Tuesday, March 20, 2012

Building Secondary Cavity Nesting Bird Nests: Bluebird, House Wren, Tree Swallow, Carolina Chickadee, House Sparrow

We have been studying birds as part of our nature study in the past few weeks. In particular, we have been focusing on the Bluebird. Bluebirds are secondary cavity nesters meaning that they can not build their own nests. Instead they find homes that woodpeckers (primary cavity nesters) or humans leave behind for them. Bluebirds are part of the Sialia genus of the thrush family. Gardeners love Bluebirds because they are primarily insectivores (insect eaters) and dine on garden pests.

The trouble is that many other birds will also reside inside of a Bluebird house, so it is important to be able to identify birds by their nests. Some other birds that can make their home in a Bluebird house are House Wren, Tree Swallow, Carolina Chickadee, or House Sparrow. For the Bluebird enthusiast, there is only one type of bird that really poses a threat and that is the House Sparrow. The House Sparrow is not native to the US and is very aggressive. The House Sparrow can and will kill a Bluebird. The House Sparrow has been partially blamed for declining Bluebird numbers along with humans destroying their habitat.

To help Little BBQ learn about potential birds that can make their home in small cavities we decided to do a hands on project where a built sample nests from secondary cavity nesters. Each type of bird has an unique nest. We built out nests in foam cups with one side cut open so you can see inside the "cavity."

Eastern Bluebird Nest


dry grass
pine needles

The details:
One or both types of materials maybe used depending upon availability. The nests do not fill up the entire cavity, so there is plenty of head space in this cavity.

House Wren

finer plant material (we used crumbled leaves)
feathers (we used paper feathers since we could not find any real ones outside)

The details:
The bulk of the nest is composed of twigs with some feather and finer plant material lining the inside of the nest as well. The cavity is usually filled to the top.

Tree Swallow

feathers (we used paper feathers)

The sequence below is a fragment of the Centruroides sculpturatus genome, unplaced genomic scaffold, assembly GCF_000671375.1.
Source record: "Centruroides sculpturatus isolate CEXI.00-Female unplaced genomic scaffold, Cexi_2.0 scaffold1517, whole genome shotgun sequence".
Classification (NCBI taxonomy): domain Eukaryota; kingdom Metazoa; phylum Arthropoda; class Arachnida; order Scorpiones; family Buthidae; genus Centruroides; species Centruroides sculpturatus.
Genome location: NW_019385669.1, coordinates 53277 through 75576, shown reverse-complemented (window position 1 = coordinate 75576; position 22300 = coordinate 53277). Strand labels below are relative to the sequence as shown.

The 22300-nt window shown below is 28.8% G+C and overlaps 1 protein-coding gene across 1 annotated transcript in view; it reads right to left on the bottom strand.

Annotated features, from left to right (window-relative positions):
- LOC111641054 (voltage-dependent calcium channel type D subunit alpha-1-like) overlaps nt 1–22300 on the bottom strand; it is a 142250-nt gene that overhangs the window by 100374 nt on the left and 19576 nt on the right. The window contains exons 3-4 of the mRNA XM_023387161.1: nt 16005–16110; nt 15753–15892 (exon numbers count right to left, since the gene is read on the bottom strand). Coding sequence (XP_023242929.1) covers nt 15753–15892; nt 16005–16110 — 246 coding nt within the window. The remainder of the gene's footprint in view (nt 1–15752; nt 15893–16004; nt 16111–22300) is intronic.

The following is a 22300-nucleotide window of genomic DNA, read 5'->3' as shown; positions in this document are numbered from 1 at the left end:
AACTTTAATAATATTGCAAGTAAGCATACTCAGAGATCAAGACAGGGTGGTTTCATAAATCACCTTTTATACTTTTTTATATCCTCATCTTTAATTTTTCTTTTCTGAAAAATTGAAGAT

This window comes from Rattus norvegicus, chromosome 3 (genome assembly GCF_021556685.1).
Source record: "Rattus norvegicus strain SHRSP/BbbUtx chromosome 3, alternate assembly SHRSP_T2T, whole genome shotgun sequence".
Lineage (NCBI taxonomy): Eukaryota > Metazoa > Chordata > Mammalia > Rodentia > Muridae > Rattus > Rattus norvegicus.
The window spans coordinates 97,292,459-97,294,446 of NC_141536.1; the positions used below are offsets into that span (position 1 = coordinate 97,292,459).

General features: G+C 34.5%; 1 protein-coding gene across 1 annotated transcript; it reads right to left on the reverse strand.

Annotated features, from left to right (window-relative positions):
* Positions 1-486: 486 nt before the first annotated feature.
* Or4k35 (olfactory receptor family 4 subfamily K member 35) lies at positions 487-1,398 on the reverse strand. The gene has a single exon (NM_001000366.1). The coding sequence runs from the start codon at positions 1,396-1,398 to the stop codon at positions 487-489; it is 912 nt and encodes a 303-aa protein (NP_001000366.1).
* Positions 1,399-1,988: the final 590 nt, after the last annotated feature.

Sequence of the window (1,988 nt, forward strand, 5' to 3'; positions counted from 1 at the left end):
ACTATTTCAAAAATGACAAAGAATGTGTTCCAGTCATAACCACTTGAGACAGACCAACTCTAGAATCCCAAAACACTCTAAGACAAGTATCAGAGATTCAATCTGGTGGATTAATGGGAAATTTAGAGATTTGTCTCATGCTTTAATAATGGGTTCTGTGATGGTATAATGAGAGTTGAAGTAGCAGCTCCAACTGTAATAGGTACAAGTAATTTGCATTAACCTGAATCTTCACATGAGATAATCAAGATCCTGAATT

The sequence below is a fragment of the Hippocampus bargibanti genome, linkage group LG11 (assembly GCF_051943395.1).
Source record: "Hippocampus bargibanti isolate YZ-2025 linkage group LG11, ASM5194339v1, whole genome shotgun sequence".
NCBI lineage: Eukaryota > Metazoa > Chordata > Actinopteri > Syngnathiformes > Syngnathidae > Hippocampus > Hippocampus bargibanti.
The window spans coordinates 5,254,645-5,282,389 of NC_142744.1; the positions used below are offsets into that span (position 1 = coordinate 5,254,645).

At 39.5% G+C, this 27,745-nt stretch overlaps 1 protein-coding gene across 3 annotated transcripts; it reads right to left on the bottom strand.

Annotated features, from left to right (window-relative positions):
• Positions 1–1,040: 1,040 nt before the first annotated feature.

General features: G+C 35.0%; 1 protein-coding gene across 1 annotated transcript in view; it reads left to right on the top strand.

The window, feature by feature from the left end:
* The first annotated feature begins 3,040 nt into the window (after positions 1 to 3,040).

The details:
The bulk of the nest is made out of grass with feathers lining the top. The nest has lots of head space and does not fill up the entire cavity.

Carolina Chickadees

very fine plant fibers (we used crumbled leaves)
animal hair
dryer lint

The details:
A Carolina Chickadee is flexible about what type of material the bird is willing to use to build its nest. We used animal hair, dryer lint, and crumbled leaves for our nest since we could not find any moss in the backyard. A Carolina Chickadee builds small soft nests that are meticulously built. A Carolina Chickadee is most likely to settle in a Bluebird house.

House Sparrow

The details:
The House Sparrow will fill their cavity to the brim with a wide assortment of found materials.

"House Sparrow Kills Eastern Bluebirds" Journal of Field Ornithology. Summer 1984. pp 378-380.
North American Bluebird Society Educational Packet: information on nests found on pages 18-19

Photo Credits
All "nests" were taken by me
Bluebird Photo: Ken Thomas released to public domain
House Wren Photo: Calibas released under GNU Free Documentation License 
Tree Swallow Photo: John Benson released under Creative Commons
Carolina Chickadee Photo: Dan Pancamo under Creative Commons
House Sparrow Photo: Photo by DAVID ILIFF. License: CC-BY-SA 3.0


  1. What a great hands on activity to learn about the different types of bird nests!

  2. What an awesome activity!

  3. This is such a wonderful idea. It must have been so much fun for Little BBQ to put these together and I bet she learned so much. Thanks for linking up with the Weekly Kid's Co-Op!

  4. Great, informative post! I can't wait to try this project with my daughter! I am your newest follower. :)

  5. What a great idea and thank you so much for linking up with Kid's Co-op. Just to let you know that I'm featuring these amazing nests this week.

  6. Cute idea. About all we have out here are crows, parrots, and seagulls, but the project might work for them too.


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